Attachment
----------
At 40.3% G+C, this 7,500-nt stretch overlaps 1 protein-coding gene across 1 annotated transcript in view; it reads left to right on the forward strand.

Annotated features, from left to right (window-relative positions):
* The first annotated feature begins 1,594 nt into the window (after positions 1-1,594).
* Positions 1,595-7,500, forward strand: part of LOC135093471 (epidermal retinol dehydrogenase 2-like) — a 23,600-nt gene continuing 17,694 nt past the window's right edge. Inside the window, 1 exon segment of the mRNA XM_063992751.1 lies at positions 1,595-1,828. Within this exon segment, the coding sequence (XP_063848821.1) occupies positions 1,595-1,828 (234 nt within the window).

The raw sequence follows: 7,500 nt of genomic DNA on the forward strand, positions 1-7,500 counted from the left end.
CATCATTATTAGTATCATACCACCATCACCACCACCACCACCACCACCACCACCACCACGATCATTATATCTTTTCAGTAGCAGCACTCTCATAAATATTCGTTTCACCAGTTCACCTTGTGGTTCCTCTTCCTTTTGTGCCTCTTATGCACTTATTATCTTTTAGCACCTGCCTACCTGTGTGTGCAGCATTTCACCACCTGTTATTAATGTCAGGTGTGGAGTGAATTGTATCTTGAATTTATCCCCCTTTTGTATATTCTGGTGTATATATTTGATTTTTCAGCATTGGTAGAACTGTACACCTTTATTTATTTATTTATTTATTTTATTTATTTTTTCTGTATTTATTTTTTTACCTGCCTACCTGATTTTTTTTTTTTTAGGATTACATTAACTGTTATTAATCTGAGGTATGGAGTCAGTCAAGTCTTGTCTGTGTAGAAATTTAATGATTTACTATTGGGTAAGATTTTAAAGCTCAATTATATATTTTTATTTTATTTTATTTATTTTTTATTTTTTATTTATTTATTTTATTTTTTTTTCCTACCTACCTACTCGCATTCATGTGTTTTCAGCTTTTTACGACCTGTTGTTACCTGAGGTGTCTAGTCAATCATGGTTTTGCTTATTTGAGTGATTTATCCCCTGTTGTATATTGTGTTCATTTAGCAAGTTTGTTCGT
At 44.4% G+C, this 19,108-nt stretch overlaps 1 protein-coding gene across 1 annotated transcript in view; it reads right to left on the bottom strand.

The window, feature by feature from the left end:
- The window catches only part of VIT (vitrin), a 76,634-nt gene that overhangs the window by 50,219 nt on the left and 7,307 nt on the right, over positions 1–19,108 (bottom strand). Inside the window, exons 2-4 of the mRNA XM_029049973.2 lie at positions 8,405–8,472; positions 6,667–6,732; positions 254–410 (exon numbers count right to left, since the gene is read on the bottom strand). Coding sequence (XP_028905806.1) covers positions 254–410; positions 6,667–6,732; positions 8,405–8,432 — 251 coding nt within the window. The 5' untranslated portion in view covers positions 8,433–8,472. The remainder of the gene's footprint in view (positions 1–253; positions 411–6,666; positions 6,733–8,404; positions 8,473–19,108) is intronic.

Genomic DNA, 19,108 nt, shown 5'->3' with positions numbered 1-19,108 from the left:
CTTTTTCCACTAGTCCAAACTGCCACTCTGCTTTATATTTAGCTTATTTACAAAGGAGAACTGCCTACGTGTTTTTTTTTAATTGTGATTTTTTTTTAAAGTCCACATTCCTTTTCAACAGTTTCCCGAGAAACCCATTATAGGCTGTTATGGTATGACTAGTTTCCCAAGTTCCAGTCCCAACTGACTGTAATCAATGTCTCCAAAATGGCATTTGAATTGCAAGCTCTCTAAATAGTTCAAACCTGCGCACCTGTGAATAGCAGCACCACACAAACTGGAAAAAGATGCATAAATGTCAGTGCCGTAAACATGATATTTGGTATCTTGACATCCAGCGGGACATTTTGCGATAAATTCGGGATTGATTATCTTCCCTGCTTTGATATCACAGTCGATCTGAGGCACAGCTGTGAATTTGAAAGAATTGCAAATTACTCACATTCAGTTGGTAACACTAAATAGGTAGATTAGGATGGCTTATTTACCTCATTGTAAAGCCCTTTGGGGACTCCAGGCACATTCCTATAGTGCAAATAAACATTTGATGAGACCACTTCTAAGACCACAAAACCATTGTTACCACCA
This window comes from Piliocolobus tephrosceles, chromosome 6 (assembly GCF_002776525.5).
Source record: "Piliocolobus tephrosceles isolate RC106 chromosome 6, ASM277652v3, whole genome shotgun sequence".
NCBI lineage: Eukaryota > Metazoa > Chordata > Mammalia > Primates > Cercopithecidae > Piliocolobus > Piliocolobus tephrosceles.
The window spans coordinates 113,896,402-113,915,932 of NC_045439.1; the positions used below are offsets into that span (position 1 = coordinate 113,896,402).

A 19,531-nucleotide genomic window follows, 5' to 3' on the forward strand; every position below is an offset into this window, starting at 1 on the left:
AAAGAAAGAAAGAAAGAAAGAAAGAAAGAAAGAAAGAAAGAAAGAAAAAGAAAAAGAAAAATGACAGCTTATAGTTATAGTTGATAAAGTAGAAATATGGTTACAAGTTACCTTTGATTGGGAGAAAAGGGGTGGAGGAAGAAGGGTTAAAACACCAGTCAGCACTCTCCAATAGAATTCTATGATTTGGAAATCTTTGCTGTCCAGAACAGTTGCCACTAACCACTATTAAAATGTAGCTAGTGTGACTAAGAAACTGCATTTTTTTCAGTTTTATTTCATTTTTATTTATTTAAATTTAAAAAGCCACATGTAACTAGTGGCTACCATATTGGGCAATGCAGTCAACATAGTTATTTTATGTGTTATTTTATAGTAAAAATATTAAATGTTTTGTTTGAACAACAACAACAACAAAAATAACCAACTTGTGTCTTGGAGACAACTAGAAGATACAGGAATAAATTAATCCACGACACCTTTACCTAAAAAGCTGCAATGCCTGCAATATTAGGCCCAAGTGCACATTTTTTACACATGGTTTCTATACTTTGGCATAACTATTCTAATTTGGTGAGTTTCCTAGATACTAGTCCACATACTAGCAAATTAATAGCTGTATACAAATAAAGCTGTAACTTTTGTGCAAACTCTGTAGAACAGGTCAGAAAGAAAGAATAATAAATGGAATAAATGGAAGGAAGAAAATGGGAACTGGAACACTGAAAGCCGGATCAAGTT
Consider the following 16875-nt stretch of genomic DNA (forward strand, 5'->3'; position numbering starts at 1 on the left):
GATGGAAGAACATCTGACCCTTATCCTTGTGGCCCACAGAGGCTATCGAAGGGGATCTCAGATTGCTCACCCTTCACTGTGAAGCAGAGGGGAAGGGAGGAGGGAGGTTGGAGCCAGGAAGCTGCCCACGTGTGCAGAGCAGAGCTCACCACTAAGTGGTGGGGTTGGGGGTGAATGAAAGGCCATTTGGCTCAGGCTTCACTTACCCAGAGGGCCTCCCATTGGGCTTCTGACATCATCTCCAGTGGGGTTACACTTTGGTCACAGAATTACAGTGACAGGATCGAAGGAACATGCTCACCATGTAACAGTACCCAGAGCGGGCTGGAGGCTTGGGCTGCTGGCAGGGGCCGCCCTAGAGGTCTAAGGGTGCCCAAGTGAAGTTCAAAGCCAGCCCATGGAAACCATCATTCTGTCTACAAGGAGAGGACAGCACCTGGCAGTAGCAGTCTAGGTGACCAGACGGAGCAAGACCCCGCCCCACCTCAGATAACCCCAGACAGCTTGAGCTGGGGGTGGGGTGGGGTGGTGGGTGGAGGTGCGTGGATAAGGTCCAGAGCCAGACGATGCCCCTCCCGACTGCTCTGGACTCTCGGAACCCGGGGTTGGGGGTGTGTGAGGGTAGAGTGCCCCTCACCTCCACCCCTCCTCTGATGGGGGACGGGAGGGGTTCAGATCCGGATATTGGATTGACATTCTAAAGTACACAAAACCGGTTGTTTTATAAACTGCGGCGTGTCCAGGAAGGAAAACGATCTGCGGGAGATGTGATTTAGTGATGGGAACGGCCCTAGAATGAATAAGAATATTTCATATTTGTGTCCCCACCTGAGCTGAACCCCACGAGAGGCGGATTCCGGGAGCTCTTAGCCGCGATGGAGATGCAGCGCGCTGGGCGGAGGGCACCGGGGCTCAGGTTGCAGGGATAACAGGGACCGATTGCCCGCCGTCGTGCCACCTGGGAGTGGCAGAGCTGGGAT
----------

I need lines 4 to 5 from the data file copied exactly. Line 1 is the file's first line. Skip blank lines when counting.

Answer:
* Positions 1,595-7,500, forward strand: part of LOC135093471 (epidermal retinol dehydrogenase 2-like) — a 23,600-nt gene continuing 17,694 nt past the window's right edge. Inside the window, 1 exon segment of the mRNA XM_063992751.1 lies at positions 1,595-1,828. Within this exon segment, the coding sequence (XP_063848821.1) occupies positions 1,595-1,828 (234 nt within the window).

The raw sequence follows: 7,500 nt of genomic DNA on the forward strand, positions 1-7,500 counted from the left end.